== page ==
Last week marked the six month date of when we started remodeling the house we bought in Las Vegas, looking back we’ve accomplished a lot given it’s been a ‘back and forth across state lines’ process but we’ve loved every minute! From the beginning, we’ve approached this renovation as a full overhaul since the home had been neglected for years. Over the past six months we’ve made a lot of progress and done much to improve the interior to add value to the property. Everything needed fixed or updated and since we’re in town for limited periods of time, we’ve hired help to speed the process along.

The house is 4 bedrooms and 3 bathrooms and what we liked about it was situated in a desirable planned community (Summerlin for those familiar with Las Vegas). Our whole goal has been to modernize the home so that it’s fresh and contemporary and make timeless choices. While I’m injecting my personal taste I still want the home to appeal to a large market someday. We furnished it so that we can enjoy it while were there, saving us the expense of staying at a hotel or imposing on our family in the area. 

Let’s start in the entry… in the beginning there was old tile and dingy carpet on the stairs. We replaced the mismatched flooring and upgraded the lighting. The hardware and light fixtures were upgraded to ones with an oil rubbed bronze finish, a nice contrast with the white smooth textured walls. (Find the entry and hallway light fixtures from Lamps Plus here and here.)

entry before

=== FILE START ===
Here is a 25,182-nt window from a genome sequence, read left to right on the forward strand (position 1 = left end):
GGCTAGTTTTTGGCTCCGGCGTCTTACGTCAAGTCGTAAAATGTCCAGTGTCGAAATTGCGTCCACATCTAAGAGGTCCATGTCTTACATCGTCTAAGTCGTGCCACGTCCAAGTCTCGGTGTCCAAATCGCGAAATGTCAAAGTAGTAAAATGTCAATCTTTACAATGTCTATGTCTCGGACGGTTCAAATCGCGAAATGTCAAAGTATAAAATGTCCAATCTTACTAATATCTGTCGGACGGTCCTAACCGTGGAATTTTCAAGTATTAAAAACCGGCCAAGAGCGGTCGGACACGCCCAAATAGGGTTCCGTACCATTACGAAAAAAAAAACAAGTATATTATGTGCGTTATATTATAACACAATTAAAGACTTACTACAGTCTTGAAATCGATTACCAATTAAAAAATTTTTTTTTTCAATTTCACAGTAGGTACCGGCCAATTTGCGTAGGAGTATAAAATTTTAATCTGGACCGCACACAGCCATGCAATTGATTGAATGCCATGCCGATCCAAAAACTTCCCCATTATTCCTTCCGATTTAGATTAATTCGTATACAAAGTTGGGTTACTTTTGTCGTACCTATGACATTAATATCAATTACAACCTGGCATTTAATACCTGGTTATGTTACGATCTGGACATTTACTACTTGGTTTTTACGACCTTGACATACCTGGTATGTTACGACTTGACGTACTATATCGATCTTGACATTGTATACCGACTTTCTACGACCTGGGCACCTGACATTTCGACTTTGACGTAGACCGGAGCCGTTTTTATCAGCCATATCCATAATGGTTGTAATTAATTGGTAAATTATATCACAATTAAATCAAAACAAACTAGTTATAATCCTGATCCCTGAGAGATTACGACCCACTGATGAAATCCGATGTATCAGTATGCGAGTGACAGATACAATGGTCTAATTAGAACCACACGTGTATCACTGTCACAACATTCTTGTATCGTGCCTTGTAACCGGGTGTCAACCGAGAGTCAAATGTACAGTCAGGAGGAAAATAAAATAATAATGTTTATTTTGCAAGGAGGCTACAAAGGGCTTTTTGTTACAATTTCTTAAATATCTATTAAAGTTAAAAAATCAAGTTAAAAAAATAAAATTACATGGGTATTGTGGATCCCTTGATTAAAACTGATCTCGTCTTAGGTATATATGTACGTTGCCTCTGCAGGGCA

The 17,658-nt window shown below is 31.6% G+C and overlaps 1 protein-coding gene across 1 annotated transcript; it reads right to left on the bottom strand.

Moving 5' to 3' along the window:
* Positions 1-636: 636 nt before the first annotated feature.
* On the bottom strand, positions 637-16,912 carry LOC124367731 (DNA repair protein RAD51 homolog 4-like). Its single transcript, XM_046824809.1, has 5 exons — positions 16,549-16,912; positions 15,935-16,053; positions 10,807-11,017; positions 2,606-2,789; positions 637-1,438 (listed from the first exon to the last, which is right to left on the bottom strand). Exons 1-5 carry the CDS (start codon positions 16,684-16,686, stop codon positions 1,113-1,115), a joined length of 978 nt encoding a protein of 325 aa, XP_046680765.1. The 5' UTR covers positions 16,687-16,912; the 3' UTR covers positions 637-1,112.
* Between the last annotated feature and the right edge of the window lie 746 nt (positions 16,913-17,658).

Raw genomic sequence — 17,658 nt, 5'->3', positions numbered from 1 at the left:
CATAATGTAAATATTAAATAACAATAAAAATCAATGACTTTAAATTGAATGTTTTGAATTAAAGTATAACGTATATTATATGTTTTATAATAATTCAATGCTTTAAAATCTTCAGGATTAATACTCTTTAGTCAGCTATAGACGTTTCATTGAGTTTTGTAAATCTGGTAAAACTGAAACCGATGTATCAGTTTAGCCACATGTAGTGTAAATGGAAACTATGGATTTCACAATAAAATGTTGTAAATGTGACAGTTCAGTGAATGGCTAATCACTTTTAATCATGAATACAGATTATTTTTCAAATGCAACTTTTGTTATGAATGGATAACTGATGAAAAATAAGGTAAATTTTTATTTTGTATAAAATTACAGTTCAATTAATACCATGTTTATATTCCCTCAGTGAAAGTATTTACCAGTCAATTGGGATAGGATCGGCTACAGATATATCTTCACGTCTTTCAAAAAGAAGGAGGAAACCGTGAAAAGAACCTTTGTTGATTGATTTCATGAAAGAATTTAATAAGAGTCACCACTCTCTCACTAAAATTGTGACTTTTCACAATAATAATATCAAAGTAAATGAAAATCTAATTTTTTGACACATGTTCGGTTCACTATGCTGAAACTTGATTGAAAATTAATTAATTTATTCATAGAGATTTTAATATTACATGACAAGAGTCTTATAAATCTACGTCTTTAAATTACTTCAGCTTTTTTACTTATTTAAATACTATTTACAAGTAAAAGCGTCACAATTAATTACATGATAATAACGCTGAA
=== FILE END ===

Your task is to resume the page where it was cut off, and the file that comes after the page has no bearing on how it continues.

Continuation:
entry after

We debated whether to carpet the stairs or refinish with wood treads, I prefer the latter but Matt pointed out that many families prefer carpet since wood and tile can be a slipping hazard with little kids. I had to agree, as much as I’m dying to add wood treads it made sense to carpet for now, if we had plans to keep the house for 5+ years I’d definitely add wood treads and white risers like we did years ago in our California home but for now it’s staying carpeted. The handrails is also acceptable so no plans to change that either.

In the living room (opposite the entry) we hired help to remove the second story popcorn ceilings and also hired help to retexture the walls. We removed the balloon window treatments, replaced the 25 year old windows, and replaced the flooring.

living room before


porcelain tile floors

In November we added plantation shutters, and I furnished with a sofa paired with thrift store chairs and also gave the coffee table a makeover to create a gathering space

gray sofa in living room


Here is the space we consider a bonus room when we bought the house, just off the living room and kitchen. It was originally considered a formal dining room but in my opinion better used as a home office. For now we refer to it as the “sunroom” since it’s a sunny space with a nice view of the backyard.

sunroom before

It serves no purpose other than storage for now, but I may stage it with a desk in the future. It has new tile floors which replaced the old carpet and also no longer has popcorn ceilings. We removed the old light fixture and replaced the windows, the walls were textured and repainted. Right now its only purpose is home to the kitchen’s upper cabinets.

sunroom storage space


Speaking of, here is the kitchen in July when we started.

kitchen before range wall

Since we took ownership we’ve removed the wallpaper, replaced the florescent box lighting with recessed cans (and pendants over the peninsula), removed all the cabinets and countertops, and updated the flooring with porcelain wood tile.

Here’s a peek at kitchen in progress, last week the cabinets arrived from Cliq Studios,  the lower cabinets are a gorgeous gray blue, the upper cabinets are white. (See the full kitchen plan with links to products in this post).

kitchen in progress